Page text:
In that case, the authors of the studies should at a bare minimum point out in the studies that there is 36 years of peer-reviewed research showing that valuations affect the result and let people know that there are people who have calculated what the safe withdrawal rate is in the event that valuations affect the result. Then the people reading the studies can decide for themselves whether they want to follow the Buy-and-Hold numbers of the Valuation-Informed Indexing numbers. It seems to me that it is a lot better to let the readers of the studies decide which sort of study they are going to follow or whether they want to adopt some middle-ground position.

    It seems to me that it is the worst of all worlds not to even let study readers know that there is an academically respected alternative to the Buy-and-Hold numbers. If the retirements really do fail, the people who used the studies to plan their retirements are going to be upset. They are going to be doubly upset when they learn that there were people who warned the authors of the Buy-and-Hold studies that valuation adjustments were needed and that the authors of the studies didn’t even bother to let the readers of their studies know about the issue.

    These are my sincere thoughts re this terribly important matter in any event, old friend.


  5. Scan back the last two years on your boards. Nothing about savings. Scan this site. Ditto. You continue to classify buy and hold as the biggest cause of failed retirements (a lie).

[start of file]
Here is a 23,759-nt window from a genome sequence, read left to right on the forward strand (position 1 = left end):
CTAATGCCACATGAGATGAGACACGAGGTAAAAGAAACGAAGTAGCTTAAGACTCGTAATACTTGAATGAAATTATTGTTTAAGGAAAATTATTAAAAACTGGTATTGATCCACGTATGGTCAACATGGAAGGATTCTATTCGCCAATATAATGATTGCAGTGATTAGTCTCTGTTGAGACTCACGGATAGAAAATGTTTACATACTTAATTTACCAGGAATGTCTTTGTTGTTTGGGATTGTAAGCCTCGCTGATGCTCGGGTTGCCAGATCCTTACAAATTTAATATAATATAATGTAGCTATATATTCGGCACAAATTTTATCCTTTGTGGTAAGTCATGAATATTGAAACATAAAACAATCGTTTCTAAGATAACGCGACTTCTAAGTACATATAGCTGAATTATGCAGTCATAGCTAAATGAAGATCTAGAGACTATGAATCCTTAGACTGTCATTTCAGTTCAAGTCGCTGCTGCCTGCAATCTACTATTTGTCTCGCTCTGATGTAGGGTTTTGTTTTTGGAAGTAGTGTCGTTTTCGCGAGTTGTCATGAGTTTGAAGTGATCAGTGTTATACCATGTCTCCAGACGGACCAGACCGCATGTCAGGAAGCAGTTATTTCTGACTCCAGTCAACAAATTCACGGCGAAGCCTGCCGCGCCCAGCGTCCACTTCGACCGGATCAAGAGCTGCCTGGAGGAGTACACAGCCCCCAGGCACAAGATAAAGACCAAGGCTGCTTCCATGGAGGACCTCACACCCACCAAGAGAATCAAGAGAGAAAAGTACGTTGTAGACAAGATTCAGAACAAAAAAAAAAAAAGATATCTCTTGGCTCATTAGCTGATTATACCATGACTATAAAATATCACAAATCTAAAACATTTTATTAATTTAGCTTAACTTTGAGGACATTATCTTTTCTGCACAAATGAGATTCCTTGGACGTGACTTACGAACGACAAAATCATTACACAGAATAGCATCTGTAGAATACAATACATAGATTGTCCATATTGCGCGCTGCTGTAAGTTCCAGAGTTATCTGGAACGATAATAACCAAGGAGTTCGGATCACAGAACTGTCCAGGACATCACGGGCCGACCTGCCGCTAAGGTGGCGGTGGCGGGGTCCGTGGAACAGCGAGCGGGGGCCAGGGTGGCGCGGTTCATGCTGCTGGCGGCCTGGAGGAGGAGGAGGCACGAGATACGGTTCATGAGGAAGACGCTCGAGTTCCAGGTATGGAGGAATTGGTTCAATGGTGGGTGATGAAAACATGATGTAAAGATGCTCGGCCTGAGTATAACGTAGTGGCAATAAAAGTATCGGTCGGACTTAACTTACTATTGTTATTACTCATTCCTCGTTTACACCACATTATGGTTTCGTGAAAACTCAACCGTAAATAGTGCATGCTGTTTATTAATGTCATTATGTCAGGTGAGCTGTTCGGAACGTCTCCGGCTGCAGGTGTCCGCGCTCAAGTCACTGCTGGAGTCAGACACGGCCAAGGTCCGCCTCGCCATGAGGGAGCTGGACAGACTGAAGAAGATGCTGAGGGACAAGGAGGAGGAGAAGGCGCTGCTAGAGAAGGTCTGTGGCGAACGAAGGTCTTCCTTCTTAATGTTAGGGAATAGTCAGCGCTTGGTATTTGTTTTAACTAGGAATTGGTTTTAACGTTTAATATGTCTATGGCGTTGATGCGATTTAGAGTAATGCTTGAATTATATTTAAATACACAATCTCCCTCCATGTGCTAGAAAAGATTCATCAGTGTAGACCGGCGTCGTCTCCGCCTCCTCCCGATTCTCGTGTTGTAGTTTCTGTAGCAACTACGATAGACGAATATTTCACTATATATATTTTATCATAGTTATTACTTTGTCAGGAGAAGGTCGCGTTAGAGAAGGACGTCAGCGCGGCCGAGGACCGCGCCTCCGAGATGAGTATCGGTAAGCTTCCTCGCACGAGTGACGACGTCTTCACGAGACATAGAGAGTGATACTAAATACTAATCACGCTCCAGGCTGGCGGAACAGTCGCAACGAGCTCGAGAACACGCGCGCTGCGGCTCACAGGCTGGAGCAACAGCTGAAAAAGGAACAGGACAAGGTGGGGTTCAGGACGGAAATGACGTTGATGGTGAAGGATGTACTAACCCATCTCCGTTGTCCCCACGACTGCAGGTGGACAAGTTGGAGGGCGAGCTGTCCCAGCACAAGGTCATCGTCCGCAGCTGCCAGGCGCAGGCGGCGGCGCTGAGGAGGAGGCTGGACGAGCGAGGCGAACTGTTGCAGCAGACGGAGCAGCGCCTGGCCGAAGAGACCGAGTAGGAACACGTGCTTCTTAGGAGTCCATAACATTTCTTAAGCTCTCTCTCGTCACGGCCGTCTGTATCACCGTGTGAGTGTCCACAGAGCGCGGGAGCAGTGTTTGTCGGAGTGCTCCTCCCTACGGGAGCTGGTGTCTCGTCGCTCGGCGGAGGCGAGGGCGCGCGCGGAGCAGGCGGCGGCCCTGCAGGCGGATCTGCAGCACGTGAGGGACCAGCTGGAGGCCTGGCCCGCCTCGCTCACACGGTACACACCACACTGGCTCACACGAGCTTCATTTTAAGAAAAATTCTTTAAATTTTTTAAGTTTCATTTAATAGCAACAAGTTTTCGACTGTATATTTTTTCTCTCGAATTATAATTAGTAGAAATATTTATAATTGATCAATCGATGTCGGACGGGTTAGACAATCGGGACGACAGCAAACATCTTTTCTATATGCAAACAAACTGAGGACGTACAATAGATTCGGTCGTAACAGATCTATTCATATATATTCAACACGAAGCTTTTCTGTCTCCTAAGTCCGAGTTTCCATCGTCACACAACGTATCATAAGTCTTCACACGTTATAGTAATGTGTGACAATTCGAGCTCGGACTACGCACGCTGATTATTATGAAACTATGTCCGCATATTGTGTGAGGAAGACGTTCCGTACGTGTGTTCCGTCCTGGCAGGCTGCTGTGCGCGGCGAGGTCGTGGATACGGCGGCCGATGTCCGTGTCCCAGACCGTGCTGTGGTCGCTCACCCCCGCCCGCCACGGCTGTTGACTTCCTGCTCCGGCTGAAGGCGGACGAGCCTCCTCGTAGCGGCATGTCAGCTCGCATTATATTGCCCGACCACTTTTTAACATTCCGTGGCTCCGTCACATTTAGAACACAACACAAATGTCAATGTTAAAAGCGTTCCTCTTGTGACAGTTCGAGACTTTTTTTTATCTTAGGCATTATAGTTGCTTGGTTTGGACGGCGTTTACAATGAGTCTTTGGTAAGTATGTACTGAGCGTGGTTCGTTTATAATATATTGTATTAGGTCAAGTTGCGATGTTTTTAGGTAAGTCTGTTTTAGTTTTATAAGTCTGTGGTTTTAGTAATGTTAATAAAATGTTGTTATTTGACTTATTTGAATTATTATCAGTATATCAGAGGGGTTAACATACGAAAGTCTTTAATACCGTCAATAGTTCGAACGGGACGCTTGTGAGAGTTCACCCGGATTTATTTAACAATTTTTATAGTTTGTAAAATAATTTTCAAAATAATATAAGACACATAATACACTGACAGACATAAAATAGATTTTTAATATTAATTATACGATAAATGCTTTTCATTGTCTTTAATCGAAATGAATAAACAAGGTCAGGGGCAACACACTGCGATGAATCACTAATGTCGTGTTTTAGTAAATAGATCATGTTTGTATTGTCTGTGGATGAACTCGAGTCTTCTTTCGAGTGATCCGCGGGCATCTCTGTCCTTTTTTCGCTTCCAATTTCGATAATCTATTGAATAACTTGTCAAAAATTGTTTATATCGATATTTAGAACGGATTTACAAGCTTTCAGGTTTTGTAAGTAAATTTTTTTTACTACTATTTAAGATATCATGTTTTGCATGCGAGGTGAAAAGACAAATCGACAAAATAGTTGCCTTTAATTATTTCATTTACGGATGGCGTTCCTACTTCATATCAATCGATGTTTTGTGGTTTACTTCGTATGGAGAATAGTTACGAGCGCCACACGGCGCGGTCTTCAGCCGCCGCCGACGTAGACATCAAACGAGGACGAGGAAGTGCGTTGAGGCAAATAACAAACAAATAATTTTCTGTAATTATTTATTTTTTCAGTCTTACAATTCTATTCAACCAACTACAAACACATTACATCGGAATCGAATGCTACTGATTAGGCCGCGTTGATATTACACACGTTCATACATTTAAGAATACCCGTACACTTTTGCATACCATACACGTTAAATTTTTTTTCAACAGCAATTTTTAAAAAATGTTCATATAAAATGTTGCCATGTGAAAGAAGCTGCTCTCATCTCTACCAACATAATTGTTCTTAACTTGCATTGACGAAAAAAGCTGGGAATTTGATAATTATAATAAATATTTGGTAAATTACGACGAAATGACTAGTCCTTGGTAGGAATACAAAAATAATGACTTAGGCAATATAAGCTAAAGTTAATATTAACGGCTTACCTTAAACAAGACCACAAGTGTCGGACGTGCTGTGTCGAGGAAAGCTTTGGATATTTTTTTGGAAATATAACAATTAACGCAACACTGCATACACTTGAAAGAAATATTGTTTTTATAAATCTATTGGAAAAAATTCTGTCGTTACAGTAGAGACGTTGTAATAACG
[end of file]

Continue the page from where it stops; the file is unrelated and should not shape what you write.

Also, to set the record straight, it was not you that made the motley fool board successful. Saw the old history on that claim and where you were set straight. The prison crap is just your fantasy.

  6. I wrote an entire book (Passion Saving: The Path to Plentiful Free Time and Soul-Satisfying Work) on how to save effectively, Sammy. There are scores of articles on this topic at my web site. It was my posts on saving that built the Retire Early board at Motley Fool into that site’s most successful board.

    In those days, I never wrote about investing. That was a mistake. People who learn how to save effectively need someday to learn how to invest effectively. One leads to the other.

    I derived more personal pleasure out of writing about saving than I have writing about investing. But it’s not possible to do a good job of helping people learn how to achieve financial freedom early in life without addressing both subjects.

    And, just to be clear, I have always OPPOSED the Goonish behavior that lands people in prison cells. I write about it when I see it take place before me because I want to bring it to a stop. It hurts all of us. If we all spoke up about it when we saw it, we would see less of it. That’s my sincere take re the matter, in any event.

    I wish you all good things, old friend.


  7. I don’t recall seeing even one column on this site or your own site that address lack of sufficient savings, yet you seem to spend significant periods of time discussing goons, prison sentences, etc. Don’t you think that is really screwed up?

  8. It is just a fact, Rob. It has been documented many times that the #1 cause of a failed retirement is lack of proper savings. It is not even debatable. You obviously don’t like that because it has also been your problem. No one forced you to stop working at such a young age with only $400k in savings, while still raising a family.